Simon Morton, Instrumentation Manager for the Berkeley Center for Structural Biology
Simon Morton, Instrumentation Manager for the Berkeley Center for Structural Biology (BCSB) and member of the Experimental Systems Group (ESG), is responsible for developing new hardware and systems to improve ALS beamlines. “We have a very aggressive program of continuous upgrades so that we’re always on the cutting edge,” says Morton. “One of the first jobs I had in coming to BCSB was evaluating the performance of the Sector 5 beamlines and developing new optics upgrades for them, which increased the flux about 30 times from 2004-2007.”
Morton has been a member of the Physical Biosciences Division, but he is now transitioning to work 60% time for the ALS, developing beamline upgrades as part of ESG. An example of one such project is the planned relocation of the ALS Small Molecule Beamline 11.3.1. One of the most productive beamlines at the ALS, “this very simple beamline design was put together very economically, but it no longer yields optimal performance using its current bend magnet source,” says Morton, so he hopes to move it to a stretch of the ring with a superbend magnet.
He is looking at lessons learned from previous upgrades to ALS protein crystallography beamlines, applying them to other existing beamlines to cost-effectively upgrade the optics, improve performance, and make use of already-developed, proven designs. “Because of the aggressive upgrades we’ve been doing to our beamlines, the performance is as good as it can be. Smaller protein crystals require a smaller and more intense x-ray beam, but we are already capturing all the x-rays and focusing them down to the smallest spot we can. So to get to the next level we need a new source of x-rays, which would be an undulator,” Morton says.
Last year Morton and Jeff Dickert (at left in photo above) developed the Compact Variable Collimator (CVC), winning them the Halbach Award for Innovative Instrumentation at the last ALS User Meeting, as well as an R&D 100 award. Morton explains his invention “To get the best data quality, it’s very important that the size of the x-ray beam is matched exactly to the size of the crystal, or even to a particular portion of the crystal that you are studying. The CVC allows users to type the size of the beam they want and have it matched instantly. They can do it remotely, there’s no realignment required, which is really the unique feature here.” Now, all BCSB beamlines have a CVC. Morton is working with other synchrotrons to install the technology and is also seeking a commercial partner.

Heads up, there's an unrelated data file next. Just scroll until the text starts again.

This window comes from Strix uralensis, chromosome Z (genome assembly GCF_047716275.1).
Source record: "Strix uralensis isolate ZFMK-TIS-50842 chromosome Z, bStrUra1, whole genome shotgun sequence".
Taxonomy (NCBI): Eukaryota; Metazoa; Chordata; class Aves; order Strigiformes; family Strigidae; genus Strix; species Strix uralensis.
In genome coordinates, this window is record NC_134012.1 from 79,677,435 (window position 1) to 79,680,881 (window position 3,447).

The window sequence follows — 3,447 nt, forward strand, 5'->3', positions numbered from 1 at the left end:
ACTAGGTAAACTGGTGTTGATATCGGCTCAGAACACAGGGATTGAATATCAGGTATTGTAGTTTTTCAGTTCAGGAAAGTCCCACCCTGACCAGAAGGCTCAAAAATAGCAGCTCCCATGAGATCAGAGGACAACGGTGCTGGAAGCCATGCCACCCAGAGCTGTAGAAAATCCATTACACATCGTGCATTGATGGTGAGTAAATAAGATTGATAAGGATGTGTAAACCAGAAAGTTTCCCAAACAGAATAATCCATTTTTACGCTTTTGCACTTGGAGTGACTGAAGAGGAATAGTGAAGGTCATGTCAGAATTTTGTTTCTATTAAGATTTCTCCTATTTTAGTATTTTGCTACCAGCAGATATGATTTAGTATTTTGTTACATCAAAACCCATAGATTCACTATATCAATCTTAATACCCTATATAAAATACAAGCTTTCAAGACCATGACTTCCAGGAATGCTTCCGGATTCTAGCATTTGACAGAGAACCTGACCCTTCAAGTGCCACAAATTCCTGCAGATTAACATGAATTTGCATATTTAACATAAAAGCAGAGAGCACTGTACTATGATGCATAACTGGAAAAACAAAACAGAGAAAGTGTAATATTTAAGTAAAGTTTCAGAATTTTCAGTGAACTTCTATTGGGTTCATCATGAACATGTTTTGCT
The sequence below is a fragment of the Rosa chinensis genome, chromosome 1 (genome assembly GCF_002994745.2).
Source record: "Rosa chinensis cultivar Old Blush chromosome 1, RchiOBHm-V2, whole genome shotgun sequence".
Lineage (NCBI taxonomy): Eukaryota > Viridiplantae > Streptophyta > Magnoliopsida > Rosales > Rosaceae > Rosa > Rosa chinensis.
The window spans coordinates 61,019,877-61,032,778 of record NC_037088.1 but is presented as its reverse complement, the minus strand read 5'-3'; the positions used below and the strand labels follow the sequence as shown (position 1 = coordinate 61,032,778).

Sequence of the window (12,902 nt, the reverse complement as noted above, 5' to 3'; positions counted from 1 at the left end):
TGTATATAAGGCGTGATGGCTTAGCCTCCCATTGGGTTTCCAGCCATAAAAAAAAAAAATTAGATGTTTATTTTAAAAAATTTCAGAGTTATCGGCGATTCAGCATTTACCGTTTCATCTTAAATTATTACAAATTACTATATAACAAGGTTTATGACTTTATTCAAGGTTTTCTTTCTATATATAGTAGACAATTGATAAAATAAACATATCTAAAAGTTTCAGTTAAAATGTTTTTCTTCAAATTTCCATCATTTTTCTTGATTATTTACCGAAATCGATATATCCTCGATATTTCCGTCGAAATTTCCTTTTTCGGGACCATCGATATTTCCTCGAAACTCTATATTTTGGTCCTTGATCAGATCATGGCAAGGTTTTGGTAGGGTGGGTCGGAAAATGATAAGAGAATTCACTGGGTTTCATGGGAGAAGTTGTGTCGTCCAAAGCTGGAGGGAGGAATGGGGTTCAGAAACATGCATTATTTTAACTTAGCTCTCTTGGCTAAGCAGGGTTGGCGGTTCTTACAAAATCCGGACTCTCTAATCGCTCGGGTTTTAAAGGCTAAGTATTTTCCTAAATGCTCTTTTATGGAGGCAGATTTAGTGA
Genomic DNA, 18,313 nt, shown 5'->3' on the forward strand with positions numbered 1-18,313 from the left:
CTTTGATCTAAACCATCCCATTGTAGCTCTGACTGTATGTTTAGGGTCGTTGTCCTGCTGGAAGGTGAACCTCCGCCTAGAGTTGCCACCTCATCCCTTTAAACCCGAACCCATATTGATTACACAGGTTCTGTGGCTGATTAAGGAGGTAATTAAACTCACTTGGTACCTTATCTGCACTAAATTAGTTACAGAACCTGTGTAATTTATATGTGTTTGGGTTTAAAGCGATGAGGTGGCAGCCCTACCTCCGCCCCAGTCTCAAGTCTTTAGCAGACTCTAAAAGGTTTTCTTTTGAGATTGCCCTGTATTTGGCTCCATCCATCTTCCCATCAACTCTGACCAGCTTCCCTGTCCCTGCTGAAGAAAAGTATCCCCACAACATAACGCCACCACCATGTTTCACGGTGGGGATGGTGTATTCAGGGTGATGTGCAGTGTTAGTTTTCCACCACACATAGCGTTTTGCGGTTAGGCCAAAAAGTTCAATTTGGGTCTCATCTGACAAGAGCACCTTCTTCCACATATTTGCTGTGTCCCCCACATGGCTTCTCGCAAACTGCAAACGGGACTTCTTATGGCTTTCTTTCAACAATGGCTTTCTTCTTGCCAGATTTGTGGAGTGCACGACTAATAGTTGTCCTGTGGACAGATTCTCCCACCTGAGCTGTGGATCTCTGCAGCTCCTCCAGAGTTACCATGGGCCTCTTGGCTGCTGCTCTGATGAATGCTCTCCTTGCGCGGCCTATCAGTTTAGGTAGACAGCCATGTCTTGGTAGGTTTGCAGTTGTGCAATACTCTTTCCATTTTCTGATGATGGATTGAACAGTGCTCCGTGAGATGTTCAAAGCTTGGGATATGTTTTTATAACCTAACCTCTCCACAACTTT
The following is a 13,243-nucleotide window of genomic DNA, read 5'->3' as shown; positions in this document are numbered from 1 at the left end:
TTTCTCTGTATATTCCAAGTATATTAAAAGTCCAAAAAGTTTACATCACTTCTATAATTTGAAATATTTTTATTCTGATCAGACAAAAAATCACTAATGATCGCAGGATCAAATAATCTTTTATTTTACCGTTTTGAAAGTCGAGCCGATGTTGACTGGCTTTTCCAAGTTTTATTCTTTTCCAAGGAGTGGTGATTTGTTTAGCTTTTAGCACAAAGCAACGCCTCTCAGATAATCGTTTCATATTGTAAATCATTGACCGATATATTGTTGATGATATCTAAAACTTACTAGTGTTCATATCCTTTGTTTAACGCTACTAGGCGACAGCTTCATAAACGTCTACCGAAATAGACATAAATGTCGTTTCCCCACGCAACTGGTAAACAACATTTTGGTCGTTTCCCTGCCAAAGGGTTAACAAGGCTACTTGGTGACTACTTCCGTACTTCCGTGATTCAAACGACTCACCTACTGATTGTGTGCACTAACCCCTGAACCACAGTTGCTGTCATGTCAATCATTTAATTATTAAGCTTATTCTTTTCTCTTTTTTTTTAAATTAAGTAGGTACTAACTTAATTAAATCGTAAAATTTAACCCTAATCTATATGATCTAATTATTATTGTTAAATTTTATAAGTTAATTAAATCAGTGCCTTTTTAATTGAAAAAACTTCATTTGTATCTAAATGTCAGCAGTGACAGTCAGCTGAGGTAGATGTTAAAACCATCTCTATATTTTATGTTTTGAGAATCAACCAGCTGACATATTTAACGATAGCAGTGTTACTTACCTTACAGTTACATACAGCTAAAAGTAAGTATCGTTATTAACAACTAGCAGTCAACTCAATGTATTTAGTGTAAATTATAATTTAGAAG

Until recently, Morton has focused his instrumentation talents on the BCSB, which is always looking to increase the performance of its beamlines by upgrading optics, increasing capacity and throughput, and improving automation to stay competitive in the protein crystallography market. “We’re all in competition with each other, but the ALS beamlines do very well,” Morton says. He and his colleagues do a lot of outreach because users apply to multiple synchrotrons. Hosting a booth at conferences—like the upcoming American Crystallographic Association’s Annual Meeting (to be held June 20-24 in Honolulu, Hawaii)—allows them to actively promote ALS capabilities and beamlines amongst tough competition.
That’s because most BCSB users don’t come to the beamlines to do their research, but instead rely on highly automated, robust tools to get measurements at the synchrotron of their choice. “A lot of our users are proprietary users paying for beam time. We’re providing a commercial service, so things just have to work. We have to have automation, reliability, and support,” Morton says. “Our users are biologists, not synchrotron scientists. We run in full remote control, so we have a lot of integrated robotics, software, and hardware.”
During the most recent ALS shutdown, a number of upgrades were done to the optics, robotics, and sample-positioning systems to improve the capacity and performance of BCSB beamlines. Most significantly, the cooling system and the focus adjustment system were improved on the Sector 5 mirrors, which should tighten their focus. The capacity of the 5.0.2 robot was doubled as well, eliminating the need for staff to reload the machine on the weekends when beamlines are running fully remote users.
In addition to 35% academic and general users, about 65% of users on Sector 5 come from industry, primarily pharmaceutical companies doing drug development research through a participating research team. In Sector 8, 70% are from the Howard Hughes Medical Institute (HHMI), which funds the beamlines. “HHMI users tend to work on a small number of extremely challenging, multi-year projects. I don’t always keep track of the research projects,” Morton jokes. “I’m more into the hardware, myself.”